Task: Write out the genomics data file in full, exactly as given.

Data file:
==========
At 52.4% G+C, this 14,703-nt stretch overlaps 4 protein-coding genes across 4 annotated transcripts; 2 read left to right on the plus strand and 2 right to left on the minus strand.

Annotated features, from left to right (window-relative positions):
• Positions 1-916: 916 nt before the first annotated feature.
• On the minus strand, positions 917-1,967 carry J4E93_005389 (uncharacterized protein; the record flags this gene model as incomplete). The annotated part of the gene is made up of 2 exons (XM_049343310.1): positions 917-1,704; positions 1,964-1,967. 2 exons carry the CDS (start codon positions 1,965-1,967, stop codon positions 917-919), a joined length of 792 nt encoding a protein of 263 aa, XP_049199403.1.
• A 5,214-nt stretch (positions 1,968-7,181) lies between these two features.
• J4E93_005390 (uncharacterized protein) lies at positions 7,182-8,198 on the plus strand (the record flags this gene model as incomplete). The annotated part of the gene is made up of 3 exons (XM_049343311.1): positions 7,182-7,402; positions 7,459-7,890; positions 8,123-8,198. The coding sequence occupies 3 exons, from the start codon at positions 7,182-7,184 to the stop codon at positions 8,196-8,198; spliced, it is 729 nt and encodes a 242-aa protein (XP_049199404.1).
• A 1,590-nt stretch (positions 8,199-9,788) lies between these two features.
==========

At 52.4% G+C, this 14,703-nt stretch overlaps 4 protein-coding genes across 4 annotated transcripts; 2 read left to right on the plus strand and 2 right to left on the minus strand.

Annotated features, from left to right (window-relative positions):
• Positions 1-916: 916 nt before the first annotated feature.
• On the minus strand, positions 917-1,967 carry J4E93_005389 (uncharacterized protein; the record flags this gene model as incomplete). The annotated part of the gene is made up of 2 exons (XM_049343310.1): positions 917-1,704; positions 1,964-1,967. 2 exons carry the CDS (start codon positions 1,965-1,967, stop codon positions 917-919), a joined length of 792 nt encoding a protein of 263 aa, XP_049199403.1.
• A 5,214-nt stretch (positions 1,968-7,181) lies between these two features.
• J4E93_005390 (uncharacterized protein) lies at positions 7,182-8,198 on the plus strand (the record flags this gene model as incomplete). The annotated part of the gene is made up of 3 exons (XM_049343311.1): positions 7,182-7,402; positions 7,459-7,890; positions 8,123-8,198. The coding sequence occupies 3 exons, from the start codon at positions 7,182-7,184 to the stop codon at positions 8,196-8,198; spliced, it is 729 nt and encodes a 242-aa protein (XP_049199404.1).
• A 1,590-nt stretch (positions 8,199-9,788) lies between these two features.